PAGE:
Another Alexandria merchant, Laurence Hoof, focused his energies on acquiring and butchering livestock to sell the meat in his shop. In 1799 Hoof was the largest single purchaser of livestock from the distillery. Over the course of the year Hoof bought four calves, four cattle, four cows, and one steer, with a total weight of 3,753 pounds and a total sale price of $209.63 (approximately 60 cents per pound). He paid for the animals with cash and goods: “2 Rams for the Farms” and “127 pounds Beef for Mt Vernon.”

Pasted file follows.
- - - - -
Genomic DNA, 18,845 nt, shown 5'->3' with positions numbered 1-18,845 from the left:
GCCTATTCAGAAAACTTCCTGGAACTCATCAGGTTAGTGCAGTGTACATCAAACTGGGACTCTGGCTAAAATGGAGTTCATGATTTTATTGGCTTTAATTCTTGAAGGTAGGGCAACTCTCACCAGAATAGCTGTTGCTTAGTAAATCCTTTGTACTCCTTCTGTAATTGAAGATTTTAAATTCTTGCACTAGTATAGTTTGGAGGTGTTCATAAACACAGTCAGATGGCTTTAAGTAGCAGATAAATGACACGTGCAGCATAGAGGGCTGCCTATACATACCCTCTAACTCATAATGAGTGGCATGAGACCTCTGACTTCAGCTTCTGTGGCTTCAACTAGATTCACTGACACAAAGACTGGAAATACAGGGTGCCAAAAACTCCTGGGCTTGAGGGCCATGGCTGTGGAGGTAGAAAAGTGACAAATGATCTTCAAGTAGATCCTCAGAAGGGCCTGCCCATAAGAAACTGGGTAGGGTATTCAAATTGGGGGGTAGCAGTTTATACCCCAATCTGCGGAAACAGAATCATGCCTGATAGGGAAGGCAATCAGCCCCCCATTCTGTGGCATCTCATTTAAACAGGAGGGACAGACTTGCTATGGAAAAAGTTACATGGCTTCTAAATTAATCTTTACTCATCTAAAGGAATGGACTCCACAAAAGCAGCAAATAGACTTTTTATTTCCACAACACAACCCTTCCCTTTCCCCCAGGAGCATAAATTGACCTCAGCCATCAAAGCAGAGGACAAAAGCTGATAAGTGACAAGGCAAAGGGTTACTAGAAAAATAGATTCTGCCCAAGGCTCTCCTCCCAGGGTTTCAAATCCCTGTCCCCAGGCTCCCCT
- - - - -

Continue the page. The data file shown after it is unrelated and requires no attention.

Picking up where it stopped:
Distilleries could be found throughout the country in the years following the Revolution, providing farmers with a means to turn their grain into a product that enjoyed a steady market. In addition, alcohol could be transported more easily than grain and was more resistant to spoilage. In 1810 there were more than 3500 distilleries in Virginia alone. Judging by the size of the building (2250 square feet), the number of stills in operation (five), and the volume of alcohol produced (almost 10,500 gallons in 1799), Washington’s distillery was one of the largest in the region. In comparison, the typical distillery during this time period operated only one still and produced a few hundred gallons per year.